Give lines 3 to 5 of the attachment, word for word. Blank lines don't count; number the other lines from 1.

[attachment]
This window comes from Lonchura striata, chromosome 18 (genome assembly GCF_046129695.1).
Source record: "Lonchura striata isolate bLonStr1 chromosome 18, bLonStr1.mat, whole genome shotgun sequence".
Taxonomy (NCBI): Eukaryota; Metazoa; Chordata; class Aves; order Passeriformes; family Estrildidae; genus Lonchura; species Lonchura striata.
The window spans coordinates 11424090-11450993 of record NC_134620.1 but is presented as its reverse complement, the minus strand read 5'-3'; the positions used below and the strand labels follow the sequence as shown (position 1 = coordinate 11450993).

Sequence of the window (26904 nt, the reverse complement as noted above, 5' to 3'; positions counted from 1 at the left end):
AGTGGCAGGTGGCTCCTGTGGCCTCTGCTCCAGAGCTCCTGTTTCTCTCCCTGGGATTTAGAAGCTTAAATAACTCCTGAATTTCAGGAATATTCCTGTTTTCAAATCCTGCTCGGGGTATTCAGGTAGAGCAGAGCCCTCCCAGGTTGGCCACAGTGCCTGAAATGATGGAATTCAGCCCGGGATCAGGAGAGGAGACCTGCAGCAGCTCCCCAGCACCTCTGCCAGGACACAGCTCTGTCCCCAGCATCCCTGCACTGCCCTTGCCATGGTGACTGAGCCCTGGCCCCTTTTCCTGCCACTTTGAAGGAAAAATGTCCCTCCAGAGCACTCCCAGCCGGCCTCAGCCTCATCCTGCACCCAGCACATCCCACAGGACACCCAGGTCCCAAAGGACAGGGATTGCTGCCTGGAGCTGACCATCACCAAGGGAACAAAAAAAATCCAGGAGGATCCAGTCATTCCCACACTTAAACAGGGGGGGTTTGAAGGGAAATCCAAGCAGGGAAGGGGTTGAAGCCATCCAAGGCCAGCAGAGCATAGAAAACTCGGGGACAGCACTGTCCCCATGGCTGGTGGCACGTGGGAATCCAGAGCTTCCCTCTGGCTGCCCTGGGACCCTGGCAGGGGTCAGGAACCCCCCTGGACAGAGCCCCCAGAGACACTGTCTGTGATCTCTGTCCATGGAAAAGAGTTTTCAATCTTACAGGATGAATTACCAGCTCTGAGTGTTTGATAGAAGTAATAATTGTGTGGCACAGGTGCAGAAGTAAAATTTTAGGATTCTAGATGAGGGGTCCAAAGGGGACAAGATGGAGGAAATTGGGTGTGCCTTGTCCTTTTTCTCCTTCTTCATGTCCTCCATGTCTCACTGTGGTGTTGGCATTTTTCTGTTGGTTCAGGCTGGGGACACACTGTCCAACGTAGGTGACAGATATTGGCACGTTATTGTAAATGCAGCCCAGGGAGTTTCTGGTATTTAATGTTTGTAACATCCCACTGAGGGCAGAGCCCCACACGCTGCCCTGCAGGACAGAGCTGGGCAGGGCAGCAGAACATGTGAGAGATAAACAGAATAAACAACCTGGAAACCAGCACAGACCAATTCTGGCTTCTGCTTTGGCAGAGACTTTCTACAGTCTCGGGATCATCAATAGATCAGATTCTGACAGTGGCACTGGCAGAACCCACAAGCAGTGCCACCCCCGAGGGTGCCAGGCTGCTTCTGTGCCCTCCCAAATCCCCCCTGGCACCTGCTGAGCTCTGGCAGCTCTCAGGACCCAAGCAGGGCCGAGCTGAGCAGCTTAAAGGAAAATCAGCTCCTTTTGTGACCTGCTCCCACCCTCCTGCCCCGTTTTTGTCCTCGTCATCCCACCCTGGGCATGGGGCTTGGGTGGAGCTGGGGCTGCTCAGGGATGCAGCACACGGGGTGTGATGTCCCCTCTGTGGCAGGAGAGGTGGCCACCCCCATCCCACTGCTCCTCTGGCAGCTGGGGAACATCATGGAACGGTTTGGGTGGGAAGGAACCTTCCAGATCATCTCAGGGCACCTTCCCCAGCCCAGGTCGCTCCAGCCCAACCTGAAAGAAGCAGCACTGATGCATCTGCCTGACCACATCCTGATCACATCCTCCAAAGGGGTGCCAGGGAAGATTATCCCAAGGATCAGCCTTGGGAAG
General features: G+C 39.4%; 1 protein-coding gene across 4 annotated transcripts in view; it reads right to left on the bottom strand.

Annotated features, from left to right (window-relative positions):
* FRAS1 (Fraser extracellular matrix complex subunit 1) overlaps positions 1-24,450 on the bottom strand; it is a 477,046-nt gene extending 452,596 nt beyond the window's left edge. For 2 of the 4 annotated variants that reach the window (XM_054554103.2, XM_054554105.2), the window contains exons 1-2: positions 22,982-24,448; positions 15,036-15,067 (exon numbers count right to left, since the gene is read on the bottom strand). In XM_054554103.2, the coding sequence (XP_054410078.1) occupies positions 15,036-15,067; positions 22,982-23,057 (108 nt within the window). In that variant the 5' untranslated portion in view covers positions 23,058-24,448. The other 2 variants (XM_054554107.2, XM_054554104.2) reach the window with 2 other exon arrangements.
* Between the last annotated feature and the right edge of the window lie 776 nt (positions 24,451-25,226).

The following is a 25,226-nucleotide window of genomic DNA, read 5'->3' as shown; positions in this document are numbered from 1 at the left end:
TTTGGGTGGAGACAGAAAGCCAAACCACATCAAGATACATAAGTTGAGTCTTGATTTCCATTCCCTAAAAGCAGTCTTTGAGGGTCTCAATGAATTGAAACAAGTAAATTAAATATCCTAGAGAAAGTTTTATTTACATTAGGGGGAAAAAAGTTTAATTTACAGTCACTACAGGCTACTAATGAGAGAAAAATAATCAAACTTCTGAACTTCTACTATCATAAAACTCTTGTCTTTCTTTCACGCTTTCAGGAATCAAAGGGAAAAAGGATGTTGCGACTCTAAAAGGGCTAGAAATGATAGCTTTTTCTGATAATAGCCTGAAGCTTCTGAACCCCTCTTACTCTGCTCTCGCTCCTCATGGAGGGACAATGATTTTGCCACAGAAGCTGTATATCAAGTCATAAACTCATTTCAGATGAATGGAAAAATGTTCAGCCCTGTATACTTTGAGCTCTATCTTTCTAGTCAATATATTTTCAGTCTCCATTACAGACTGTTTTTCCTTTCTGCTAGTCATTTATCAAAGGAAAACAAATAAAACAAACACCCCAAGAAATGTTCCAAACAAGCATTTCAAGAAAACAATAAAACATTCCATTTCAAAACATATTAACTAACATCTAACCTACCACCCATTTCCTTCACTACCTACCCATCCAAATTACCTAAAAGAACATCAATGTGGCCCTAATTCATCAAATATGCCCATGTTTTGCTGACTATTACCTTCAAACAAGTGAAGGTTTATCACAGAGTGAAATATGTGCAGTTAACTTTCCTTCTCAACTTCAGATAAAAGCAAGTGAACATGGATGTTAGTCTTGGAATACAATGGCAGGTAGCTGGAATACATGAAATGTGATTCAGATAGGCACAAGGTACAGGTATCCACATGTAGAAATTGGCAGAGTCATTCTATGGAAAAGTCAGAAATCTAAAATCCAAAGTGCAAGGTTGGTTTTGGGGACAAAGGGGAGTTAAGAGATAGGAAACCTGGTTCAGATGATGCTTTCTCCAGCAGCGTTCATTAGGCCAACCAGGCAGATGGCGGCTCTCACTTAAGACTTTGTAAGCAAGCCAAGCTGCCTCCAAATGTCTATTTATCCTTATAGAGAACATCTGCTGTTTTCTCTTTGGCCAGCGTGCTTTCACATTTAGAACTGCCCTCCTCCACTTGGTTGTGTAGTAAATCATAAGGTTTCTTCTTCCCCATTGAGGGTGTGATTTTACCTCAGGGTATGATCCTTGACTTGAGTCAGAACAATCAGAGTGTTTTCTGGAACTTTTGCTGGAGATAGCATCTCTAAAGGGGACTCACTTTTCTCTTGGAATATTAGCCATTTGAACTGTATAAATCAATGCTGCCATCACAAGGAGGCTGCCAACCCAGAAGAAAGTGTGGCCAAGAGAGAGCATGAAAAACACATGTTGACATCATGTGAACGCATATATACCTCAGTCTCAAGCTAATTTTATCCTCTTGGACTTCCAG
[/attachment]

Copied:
Taxonomy (NCBI): Eukaryota; Metazoa; Chordata; class Aves; order Passeriformes; family Estrildidae; genus Lonchura; species Lonchura striata.
The window spans coordinates 11424090-11450993 of record NC_134620.1 but is presented as its reverse complement, the minus strand read 5'-3'; the positions used below and the strand labels follow the sequence as shown (position 1 = coordinate 11450993).

Sequence of the window (26904 nt, the reverse complement as noted above, 5' to 3'; positions counted from 1 at the left end):